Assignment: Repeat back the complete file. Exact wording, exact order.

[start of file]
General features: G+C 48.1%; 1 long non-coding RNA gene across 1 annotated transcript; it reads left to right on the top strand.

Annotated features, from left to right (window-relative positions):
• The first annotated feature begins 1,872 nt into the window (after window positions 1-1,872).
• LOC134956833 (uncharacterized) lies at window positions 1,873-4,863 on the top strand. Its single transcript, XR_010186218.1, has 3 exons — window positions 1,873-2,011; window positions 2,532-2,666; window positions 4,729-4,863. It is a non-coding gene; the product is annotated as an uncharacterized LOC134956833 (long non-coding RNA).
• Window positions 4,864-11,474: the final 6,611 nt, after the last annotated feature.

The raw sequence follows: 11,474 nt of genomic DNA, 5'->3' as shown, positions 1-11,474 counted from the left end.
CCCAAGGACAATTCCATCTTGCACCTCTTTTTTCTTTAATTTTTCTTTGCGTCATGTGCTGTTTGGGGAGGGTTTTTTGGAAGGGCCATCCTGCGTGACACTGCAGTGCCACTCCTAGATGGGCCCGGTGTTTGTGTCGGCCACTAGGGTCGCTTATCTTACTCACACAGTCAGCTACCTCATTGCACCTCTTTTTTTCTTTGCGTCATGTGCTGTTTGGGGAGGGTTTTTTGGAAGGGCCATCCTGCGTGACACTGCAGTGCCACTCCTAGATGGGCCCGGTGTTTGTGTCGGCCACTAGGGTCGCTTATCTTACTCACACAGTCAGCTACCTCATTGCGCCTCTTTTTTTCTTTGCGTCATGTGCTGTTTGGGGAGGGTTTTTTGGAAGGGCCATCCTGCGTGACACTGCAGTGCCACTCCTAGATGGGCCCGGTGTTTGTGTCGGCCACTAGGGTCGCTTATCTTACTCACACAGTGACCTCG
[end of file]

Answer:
General features: G+C 48.1%; 1 long non-coding RNA gene across 1 annotated transcript; it reads left to right on the top strand.

Annotated features, from left to right (window-relative positions):
• The first annotated feature begins 1,872 nt into the window (after window positions 1-1,872).
• LOC134956833 (uncharacterized) lies at window positions 1,873-4,863 on the top strand. Its single transcript, XR_010186218.1, has 3 exons — window positions 1,873-2,011; window positions 2,532-2,666; window positions 4,729-4,863. It is a non-coding gene; the product is annotated as an uncharacterized LOC134956833 (long non-coding RNA).
• Window positions 4,864-11,474: the final 6,611 nt, after the last annotated feature.

The raw sequence follows: 11,474 nt of genomic DNA, 5'->3' as shown, positions 1-11,474 counted from the left end.
CCCAAGGACAATTCCATCTTGCACCTCTTTTTTCTTTAATTTTTCTTTGCGTCATGTGCTGTTTGGGGAGGGTTTTTTGGAAGGGCCATCCTGCGTGACACTGCAGTGCCACTCCTAGATGGGCCCGGTGTTTGTGTCGGCCACTAGGGTCGCTTATCTTACTCACACAGTCAGCTACCTCATTGCACCTCTTTTTTTCTTTGCGTCATGTGCTGTTTGGGGAGGGTTTTTTGGAAGGGCCATCCTGCGTGACACTGCAGTGCCACTCCTAGATGGGCCCGGTGTTTGTGTCGGCCACTAGGGTCGCTTATCTTACTCACACAGTCAGCTACCTCATTGCGCCTCTTTTTTTCTTTGCGTCATGTGCTGTTTGGGGAGGGTTTTTTGGAAGGGCCATCCTGCGTGACACTGCAGTGCCACTCCTAGATGGGCCCGGTGTTTGTGTCGGCCACTAGGGTCGCTTATCTTACTCACACAGTGACCTCG